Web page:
I think that's why the last few years have been so terrifying for me as I've seen the names cycle through from Trayvon Martin to Kimani Gray to Victor White to Eric Garner to Michael Brown to Tamir Rice to Walter Scott to Freddie Gray to Samuel DuBose. I know that no matter how well I play the game, no matter how cognizant I am of the rules, it could happen to me. I think about it when I walk past the police station at the end of my block in Brooklyn. I ask myself: Is today going to be the day they are going to fuck with me? And if so, what will I do? Every time a new video shot on police cameras and bystander's cell phones emerges with yet another black life being smothered across the screen, I feel myself getting one step closer to a kind of nihilism about this country and my place in it.
I can relate to the blinding, hot rage I've seen swallow up so many other brothers of my generation, from the pain they foolishly inflict against one another because their arms can't reach the system to the pain they inflict upon themselves because they are trying to escape the realities of the everyday. It's in those fits of anger that I wonder, Were we always destined to live and die this way, like savages in the street or alone in cold cells? And if this is it, why did our parents have us at all? Why bring us into this world where our lives are short and wracked with pain?
This existential thought crossed my mind recently as I stood in the fabricated slave quarters of Oak Alley Plantation in Louisiana, an hour west of New Orleans. I was on a much-needed vacation from immersion in the dizzying American news cycle. The trip was mostly about escape via consumption of hurricanes and daiquiris, but I made a point of visiting a plantation. I grew up in the north, where plantations seemed to exist only in movies and history class, so I wanted to see the remnants of my ancestors' subjugation.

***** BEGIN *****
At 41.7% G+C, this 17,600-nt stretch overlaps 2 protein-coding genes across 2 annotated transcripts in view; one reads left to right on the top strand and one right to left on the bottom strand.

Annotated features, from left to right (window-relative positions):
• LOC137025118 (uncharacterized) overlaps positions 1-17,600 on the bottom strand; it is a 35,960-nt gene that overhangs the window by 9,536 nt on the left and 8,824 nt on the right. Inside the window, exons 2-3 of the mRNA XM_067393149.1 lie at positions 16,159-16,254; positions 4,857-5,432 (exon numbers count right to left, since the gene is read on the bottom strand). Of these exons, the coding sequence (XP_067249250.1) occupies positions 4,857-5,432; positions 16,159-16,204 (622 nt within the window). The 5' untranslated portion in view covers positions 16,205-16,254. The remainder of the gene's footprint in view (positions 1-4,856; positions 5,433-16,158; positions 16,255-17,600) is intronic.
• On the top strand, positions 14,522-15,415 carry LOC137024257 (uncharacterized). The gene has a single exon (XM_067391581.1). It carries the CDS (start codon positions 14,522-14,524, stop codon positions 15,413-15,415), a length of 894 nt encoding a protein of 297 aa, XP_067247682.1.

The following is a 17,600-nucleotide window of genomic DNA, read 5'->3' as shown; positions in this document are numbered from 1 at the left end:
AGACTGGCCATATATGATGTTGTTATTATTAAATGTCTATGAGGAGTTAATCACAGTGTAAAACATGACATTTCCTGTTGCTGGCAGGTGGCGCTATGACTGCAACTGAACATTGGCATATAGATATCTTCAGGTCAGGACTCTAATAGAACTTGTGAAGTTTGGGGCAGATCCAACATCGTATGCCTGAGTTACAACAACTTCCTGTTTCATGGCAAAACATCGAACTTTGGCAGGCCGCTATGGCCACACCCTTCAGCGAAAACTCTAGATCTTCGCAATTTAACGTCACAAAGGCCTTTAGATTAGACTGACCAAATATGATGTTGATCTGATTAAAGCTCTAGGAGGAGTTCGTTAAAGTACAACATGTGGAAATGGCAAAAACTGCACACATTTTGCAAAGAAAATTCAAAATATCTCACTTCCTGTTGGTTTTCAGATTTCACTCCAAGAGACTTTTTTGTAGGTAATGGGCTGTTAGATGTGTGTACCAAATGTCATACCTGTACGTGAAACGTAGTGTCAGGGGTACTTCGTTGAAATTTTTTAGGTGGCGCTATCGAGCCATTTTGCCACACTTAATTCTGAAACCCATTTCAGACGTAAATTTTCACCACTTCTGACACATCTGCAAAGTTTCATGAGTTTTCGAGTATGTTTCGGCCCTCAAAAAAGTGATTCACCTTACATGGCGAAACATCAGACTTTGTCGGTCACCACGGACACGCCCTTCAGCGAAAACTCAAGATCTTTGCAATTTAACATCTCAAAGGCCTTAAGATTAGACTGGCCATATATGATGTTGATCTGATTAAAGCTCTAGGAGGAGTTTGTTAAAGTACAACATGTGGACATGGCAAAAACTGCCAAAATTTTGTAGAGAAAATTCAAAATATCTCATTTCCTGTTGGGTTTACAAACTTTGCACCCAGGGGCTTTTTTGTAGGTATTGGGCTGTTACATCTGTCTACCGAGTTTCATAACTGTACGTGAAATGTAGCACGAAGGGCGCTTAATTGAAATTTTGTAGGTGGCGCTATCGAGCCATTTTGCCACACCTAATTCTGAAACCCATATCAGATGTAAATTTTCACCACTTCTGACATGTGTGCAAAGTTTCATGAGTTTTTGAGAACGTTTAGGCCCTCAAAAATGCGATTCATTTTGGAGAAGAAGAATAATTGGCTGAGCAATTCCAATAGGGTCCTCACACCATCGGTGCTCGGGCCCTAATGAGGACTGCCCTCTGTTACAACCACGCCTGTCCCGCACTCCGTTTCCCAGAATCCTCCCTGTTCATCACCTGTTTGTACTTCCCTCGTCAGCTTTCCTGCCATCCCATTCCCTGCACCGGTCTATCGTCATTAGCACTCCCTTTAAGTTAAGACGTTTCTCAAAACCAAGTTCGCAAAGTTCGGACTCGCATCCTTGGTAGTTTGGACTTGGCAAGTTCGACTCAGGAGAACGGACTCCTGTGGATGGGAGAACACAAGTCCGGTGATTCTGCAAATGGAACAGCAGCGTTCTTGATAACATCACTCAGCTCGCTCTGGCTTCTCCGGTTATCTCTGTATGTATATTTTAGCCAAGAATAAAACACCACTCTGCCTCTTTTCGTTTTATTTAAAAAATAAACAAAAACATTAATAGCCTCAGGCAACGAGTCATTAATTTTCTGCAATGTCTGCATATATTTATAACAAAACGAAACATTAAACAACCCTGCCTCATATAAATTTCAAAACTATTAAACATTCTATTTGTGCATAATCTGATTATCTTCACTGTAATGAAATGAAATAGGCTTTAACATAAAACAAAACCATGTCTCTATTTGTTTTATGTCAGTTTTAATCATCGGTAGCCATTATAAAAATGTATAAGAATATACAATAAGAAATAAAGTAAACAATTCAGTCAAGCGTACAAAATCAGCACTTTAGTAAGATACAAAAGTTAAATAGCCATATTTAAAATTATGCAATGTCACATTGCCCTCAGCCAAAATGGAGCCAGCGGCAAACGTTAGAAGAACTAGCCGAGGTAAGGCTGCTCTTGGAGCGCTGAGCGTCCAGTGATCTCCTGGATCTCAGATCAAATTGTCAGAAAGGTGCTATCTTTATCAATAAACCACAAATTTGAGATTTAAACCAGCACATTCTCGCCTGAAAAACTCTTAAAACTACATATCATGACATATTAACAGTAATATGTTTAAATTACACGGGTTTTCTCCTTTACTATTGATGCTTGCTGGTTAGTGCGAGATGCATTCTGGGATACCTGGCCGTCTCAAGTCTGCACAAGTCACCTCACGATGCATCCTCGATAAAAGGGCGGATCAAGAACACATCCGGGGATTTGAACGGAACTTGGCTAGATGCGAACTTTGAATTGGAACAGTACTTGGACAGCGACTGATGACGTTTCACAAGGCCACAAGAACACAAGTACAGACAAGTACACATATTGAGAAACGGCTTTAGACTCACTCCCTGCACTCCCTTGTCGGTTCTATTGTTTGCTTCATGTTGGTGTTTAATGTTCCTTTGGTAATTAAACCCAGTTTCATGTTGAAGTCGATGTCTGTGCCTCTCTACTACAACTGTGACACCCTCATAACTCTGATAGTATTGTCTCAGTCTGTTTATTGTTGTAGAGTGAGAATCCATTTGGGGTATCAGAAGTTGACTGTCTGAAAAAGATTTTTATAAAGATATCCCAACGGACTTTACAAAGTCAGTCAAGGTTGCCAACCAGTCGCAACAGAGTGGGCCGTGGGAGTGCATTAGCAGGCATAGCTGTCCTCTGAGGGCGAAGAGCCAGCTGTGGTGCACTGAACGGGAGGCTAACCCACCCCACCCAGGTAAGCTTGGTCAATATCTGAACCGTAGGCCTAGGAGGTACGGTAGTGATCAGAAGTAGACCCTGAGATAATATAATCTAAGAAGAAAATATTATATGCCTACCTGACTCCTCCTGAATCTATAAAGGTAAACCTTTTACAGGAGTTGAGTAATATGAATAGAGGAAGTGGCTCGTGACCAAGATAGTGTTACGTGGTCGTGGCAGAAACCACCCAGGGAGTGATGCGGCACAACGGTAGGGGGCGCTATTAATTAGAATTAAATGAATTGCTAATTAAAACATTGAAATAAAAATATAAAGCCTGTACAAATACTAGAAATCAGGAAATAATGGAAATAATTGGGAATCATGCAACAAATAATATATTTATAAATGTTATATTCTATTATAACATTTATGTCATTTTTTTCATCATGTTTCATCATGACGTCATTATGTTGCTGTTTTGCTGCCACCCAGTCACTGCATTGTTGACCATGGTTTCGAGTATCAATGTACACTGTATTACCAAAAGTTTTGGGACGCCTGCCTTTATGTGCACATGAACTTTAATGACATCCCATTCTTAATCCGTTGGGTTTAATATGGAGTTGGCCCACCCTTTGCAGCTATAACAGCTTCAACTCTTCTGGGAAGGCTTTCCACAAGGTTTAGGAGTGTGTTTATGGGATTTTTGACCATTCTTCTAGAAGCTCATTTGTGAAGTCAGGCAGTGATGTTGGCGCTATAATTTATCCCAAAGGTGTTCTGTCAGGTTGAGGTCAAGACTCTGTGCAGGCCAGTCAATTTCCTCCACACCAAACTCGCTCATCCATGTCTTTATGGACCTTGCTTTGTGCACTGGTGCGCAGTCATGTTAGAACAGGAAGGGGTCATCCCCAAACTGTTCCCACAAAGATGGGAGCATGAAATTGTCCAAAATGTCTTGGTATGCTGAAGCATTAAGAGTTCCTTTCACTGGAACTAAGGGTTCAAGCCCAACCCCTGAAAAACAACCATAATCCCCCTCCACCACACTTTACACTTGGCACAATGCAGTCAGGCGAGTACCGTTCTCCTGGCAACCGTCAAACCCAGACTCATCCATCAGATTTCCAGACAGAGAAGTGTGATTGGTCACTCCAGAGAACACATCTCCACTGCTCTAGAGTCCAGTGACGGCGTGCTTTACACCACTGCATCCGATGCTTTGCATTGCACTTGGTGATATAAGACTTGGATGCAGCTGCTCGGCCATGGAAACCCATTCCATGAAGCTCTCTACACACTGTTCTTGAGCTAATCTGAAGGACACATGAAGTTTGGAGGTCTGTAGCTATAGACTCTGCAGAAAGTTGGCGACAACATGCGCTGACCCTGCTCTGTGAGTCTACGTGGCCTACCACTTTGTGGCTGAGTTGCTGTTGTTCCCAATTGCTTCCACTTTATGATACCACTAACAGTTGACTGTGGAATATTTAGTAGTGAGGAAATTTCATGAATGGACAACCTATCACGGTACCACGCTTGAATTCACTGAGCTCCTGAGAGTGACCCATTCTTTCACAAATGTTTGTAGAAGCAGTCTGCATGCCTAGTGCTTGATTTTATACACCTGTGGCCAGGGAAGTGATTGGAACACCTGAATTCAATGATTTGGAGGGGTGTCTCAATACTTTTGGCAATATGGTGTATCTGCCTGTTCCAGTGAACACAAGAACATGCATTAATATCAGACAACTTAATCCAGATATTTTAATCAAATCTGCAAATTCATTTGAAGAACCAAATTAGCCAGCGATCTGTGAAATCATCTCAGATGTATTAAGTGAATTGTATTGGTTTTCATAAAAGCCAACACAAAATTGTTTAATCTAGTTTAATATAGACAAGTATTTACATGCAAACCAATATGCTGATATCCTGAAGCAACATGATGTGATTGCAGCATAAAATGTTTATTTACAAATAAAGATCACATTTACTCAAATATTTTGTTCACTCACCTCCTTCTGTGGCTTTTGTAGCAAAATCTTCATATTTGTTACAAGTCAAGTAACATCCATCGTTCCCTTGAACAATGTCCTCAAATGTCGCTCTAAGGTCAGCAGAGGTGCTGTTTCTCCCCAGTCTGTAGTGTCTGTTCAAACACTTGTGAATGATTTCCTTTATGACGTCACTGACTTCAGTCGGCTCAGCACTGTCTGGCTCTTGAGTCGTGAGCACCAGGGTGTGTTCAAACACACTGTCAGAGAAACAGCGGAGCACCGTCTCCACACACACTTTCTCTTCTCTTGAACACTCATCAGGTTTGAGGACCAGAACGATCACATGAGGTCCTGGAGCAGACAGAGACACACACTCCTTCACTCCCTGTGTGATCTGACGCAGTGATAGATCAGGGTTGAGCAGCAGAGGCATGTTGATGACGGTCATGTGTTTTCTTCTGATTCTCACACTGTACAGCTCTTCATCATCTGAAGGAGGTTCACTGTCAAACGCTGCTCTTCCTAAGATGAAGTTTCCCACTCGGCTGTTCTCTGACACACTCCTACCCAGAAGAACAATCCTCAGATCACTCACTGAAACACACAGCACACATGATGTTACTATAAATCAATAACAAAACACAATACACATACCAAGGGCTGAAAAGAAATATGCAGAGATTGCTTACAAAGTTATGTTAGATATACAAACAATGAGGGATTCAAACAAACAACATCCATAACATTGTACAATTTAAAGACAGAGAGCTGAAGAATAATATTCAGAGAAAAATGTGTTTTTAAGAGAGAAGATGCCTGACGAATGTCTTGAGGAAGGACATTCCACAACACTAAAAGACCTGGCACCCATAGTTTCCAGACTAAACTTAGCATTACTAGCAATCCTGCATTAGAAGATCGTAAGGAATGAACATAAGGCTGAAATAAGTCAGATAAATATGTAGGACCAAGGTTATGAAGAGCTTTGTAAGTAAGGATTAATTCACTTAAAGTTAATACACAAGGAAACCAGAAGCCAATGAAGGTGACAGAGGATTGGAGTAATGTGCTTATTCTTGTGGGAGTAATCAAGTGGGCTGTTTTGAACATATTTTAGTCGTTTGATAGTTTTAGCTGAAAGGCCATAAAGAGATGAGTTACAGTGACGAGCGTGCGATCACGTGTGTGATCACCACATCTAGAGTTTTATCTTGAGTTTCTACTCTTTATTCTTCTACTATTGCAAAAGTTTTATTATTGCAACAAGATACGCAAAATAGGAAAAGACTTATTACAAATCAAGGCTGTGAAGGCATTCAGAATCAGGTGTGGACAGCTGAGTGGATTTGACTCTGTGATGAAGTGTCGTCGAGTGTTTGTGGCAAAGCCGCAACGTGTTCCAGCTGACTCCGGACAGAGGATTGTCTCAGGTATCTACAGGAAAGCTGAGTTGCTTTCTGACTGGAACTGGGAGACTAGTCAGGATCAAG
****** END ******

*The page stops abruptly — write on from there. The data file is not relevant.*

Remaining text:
I had imagined visiting a plantation might be tantamount to visiting the Holocaust museum—a kind of solemn, emotive experience. Instead, the Big House tour was sold like Lifestyles of the Rich and Famous, with crowds of Midwestern whites gawking at the good life enjoyed by the masters during the heyday of slavery—with little to no mention from my guide of the blood and tears on which that life was predicated. The slave quarters weren't actually even part of the primary tour—they were self guided, I suspect because of lack of interest and a tacit reaffirmation that their stories and lives still don't matter. As I sat on the crusty stoop of one of the re-created rickety shacks in the towering shadow of the imposing plantation, I wondered how far black folks had actually come from living a life of terror and squalor in those huts, and whether it was worth all of the suffering it took to get here.
That suffering has certainly dissipated, but it's not to the degree you might expect with a black president sitting in the White House. According to Michelle Alexander, author of The New Jim Crow, a black ex-con today barely has more rights—and arguably enjoys less respect—than a freed slave or "free" person living below the Mason-Dixon line during the Jim Crow era. In many ways, the plantations have been exchanged for overpopulated prisons. According to the Washington Post, there are more incarceration facilities in the US than there are degree-granting colleges and universities. And labor from these prisons—where the incarcerated can get paid just pennies on the dollar—produce more than $2 billion in products every year. Most of this labor is on behalf of government agencies, but increasingly, the private sector is cashing in on the cheap, mostly black labor to make coveted consumer items. What else can you call that but modern-day slavery?